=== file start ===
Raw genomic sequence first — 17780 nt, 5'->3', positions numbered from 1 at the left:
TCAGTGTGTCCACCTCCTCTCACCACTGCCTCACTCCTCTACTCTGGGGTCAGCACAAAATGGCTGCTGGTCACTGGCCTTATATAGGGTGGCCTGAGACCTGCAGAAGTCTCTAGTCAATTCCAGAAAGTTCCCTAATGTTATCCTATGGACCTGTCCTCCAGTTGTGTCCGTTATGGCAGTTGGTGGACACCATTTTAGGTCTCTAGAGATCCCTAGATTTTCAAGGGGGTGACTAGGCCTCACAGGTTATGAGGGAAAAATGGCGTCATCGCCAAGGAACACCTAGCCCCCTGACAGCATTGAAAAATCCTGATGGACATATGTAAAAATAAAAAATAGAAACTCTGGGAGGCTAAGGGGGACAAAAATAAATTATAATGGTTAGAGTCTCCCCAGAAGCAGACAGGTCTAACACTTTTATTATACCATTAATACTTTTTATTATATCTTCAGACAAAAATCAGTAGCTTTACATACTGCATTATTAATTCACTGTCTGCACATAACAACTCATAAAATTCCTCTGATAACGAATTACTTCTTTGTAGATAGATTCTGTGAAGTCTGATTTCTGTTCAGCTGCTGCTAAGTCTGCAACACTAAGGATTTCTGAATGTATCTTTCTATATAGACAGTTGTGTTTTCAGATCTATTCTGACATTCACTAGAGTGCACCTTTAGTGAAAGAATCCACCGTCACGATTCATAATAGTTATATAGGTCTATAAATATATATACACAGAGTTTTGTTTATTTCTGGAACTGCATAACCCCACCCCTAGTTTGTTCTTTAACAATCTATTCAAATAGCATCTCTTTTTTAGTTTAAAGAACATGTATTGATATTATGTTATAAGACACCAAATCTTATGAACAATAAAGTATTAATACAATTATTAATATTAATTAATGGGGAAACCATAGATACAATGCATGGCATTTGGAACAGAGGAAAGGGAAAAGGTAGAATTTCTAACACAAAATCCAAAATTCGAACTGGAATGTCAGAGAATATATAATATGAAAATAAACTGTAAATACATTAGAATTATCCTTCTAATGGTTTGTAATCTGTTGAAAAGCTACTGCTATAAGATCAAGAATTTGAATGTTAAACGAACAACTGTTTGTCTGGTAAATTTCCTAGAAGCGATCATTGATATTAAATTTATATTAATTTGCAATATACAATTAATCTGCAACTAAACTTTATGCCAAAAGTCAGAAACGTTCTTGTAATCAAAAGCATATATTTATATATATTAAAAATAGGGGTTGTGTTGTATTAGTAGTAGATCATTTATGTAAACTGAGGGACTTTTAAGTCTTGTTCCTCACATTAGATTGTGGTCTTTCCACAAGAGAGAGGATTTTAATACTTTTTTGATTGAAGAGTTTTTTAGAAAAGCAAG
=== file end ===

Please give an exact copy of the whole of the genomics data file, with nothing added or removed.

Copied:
Raw genomic sequence first — 17780 nt, 5'->3', positions numbered from 1 at the left:
TCAGTGTGTCCACCTCCTCTCACCACTGCCTCACTCCTCTACTCTGGGGTCAGCACAAAATGGCTGCTGGTCACTGGCCTTATATAGGGTGGCCTGAGACCTGCAGAAGTCTCTAGTCAATTCCAGAAAGTTCCCTAATGTTATCCTATGGACCTGTCCTCCAGTTGTGTCCGTTATGGCAGTTGGTGGACACCATTTTAGGTCTCTAGAGATCCCTAGATTTTCAAGGGGGTGACTAGGCCTCACAGGTTATGAGGGAAAAATGGCGTCATCGCCAAGGAACACCTAGCCCCCTGACAGCATTGAAAAATCCTGATGGACATATGTAAAAATAAAAAATAGAAACTCTGGGAGGCTAAGGGGGACAAAAATAAATTATAATGGTTAGAGTCTCCCCAGAAGCAGACAGGTCTAACACTTTTATTATACCATTAATACTTTTTATTATATCTTCAGACAAAAATCAGTAGCTTTACATACTGCATTATTAATTCACTGTCTGCACATAACAACTCATAAAATTCCTCTGATAACGAATTACTTCTTTGTAGATAGATTCTGTGAAGTCTGATTTCTGTTCAGCTGCTGCTAAGTCTGCAACACTAAGGATTTCTGAATGTATCTTTCTATATAGACAGTTGTGTTTTCAGATCTATTCTGACATTCACTAGAGTGCACCTTTAGTGAAAGAATCCACCGTCACGATTCATAATAGTTATATAGGTCTATAAATATATATACACAGAGTTTTGTTTATTTCTGGAACTGCATAACCCCACCCCTAGTTTGTTCTTTAACAATCTATTCAAATAGCATCTCTTTTTTAGTTTAAAGAACATGTATTGATATTATGTTATAAGACACCAAATCTTATGAACAATAAAGTATTAATACAATTATTAATATTAATTAATGGGGAAACCATAGATACAATGCATGGCATTTGGAACAGAGGAAAGGGAAAAGGTAGAATTTCTAACACAAAATCCAAAATTCGAACTGGAATGTCAGAGAATATATAATATGAAAATAAACTGTAAATACATTAGAATTATCCTTCTAATGGTTTGTAATCTGTTGAAAAGCTACTGCTATAAGATCAAGAATTTGAATGTTAAACGAACAACTGTTTGTCTGGTAAATTTCCTAGAAGCGATCATTGATATTAAATTTATATTAATTTGCAATATACAATTAATCTGCAACTAAACTTTATGCCAAAAGTCAGAAACGTTCTTGTAATCAAAAGCATATATTTATATATATTAAAAATAGGGGTTGTGTTGTATTAGTAGTAGATCATTTATGTAAACTGAGGGACTTTTAAGTCTTGTTCCTCACATTAGATTGTGGTCTTTCCACAAGAGAGAGGATTTTAATACTTTTTTGATTGAAGAGTTTTTTAGAAAAGCAAG